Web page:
Abstract: One hundred sixty-four residents of New Bern complain that "many of the free negroes residing in the Town of Newbern, claim the right of voting" and "that fifty or more actually exercise that right" to send a representative to the House of Commons. They point out that the state constitution permits those who possess a freehold, who have lived in the town twelve months, and who have paid taxes to cast their ballots as freemen. But, the petitions argue, free blacks are not freemen: they "are forbidden to contract marriage except with their own class"; they cannot sit on juries or testify in court except in certain cases; and they can be sentenced death on the testimony of a slave. "Can these disabilities," the petitioners ask, "belong to a Freeman?" They ask the legislature “to ascertain and determine the true construction of the Constitution upon the subject matter of this their Memorial."

PAR Number 11283303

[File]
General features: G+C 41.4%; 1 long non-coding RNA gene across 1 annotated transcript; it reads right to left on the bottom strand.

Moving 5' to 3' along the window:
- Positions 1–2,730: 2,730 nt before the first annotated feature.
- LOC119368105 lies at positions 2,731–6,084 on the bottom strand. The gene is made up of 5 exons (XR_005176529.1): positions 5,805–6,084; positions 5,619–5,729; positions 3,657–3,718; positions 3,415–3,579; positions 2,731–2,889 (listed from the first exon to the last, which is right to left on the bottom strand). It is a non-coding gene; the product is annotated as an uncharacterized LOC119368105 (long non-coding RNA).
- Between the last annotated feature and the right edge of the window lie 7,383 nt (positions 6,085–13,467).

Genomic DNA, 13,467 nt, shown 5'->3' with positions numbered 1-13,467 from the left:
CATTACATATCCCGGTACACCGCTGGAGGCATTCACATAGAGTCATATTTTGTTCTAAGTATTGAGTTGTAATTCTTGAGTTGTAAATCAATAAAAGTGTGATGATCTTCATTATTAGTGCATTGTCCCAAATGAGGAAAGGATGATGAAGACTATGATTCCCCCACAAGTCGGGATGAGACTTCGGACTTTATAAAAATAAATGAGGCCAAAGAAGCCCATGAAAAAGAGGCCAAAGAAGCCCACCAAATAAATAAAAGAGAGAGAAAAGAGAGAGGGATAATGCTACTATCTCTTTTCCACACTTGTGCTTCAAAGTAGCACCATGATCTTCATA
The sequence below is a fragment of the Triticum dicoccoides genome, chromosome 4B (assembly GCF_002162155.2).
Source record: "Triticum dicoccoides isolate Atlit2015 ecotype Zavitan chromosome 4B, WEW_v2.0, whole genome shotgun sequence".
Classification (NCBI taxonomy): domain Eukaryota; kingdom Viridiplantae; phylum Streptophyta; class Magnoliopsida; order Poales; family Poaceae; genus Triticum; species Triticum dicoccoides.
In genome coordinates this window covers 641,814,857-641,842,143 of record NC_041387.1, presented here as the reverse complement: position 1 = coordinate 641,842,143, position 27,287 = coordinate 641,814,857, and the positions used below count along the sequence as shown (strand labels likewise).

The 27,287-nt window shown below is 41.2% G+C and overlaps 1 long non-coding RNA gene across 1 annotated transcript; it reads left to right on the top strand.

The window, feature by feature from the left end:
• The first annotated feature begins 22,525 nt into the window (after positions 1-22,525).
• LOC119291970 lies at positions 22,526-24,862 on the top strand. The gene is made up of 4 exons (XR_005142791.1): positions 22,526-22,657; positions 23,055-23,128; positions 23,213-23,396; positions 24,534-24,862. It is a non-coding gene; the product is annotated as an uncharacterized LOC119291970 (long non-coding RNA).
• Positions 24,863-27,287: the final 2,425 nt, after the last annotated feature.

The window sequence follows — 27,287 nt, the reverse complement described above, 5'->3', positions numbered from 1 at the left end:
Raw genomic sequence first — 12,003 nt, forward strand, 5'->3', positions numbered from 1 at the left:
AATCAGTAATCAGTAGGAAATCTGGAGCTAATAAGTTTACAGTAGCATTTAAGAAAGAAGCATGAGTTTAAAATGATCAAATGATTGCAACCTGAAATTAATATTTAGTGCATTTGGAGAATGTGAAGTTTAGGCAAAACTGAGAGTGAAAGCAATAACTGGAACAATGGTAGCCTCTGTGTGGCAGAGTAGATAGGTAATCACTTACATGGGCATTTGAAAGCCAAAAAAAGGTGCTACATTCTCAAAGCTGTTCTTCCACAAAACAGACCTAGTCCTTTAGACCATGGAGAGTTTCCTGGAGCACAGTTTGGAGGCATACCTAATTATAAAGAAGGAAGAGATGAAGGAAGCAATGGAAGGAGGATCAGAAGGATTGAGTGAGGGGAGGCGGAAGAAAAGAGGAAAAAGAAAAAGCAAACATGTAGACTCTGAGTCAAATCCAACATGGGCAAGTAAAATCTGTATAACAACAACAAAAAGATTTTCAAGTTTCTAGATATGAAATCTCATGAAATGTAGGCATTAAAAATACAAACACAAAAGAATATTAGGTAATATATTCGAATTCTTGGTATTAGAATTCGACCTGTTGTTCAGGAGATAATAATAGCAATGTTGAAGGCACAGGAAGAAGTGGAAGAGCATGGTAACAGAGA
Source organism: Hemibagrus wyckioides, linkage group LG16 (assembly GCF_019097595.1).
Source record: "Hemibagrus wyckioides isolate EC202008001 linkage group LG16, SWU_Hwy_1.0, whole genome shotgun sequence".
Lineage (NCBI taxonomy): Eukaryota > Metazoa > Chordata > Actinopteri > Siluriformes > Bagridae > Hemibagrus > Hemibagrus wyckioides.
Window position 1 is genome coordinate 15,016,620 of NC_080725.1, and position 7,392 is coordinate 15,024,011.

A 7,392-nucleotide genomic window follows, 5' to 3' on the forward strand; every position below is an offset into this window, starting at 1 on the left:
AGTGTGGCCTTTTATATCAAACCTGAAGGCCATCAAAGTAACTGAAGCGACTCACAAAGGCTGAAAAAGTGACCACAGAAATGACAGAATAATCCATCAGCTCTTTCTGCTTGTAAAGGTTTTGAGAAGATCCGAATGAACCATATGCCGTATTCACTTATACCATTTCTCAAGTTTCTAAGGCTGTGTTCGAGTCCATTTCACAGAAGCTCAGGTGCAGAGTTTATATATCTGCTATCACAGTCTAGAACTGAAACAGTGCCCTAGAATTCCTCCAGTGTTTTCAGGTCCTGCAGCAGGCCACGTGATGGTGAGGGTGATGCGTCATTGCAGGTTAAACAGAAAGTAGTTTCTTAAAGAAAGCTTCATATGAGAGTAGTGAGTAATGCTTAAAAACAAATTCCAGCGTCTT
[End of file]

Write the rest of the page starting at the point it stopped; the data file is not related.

State: North Carolina Year: 1833
Location: Granville Location Type: County

Abstract: Thirty-seven residents of Granville County "beg leave to ask the favour of your aid" in providing relief for Admiral Dunston, a free man of color from Mecklenburg County, Virginia. They offer, as "a Statement of Facts," that Dunston, a wheelwright and property owner in Virginia, recently "married in a respectable Family in this neighbourhood." The petitioners point out that "by the Laws of Virginia he is prevented from carrying his wife to that state, nor can he by our Laws remove to this" state. They therefore pray that a law be enacted "sanctioning his removal to this State."

PAR Number 11283305

State: North Carolina Year: 1833
Location: Martin Location Type: County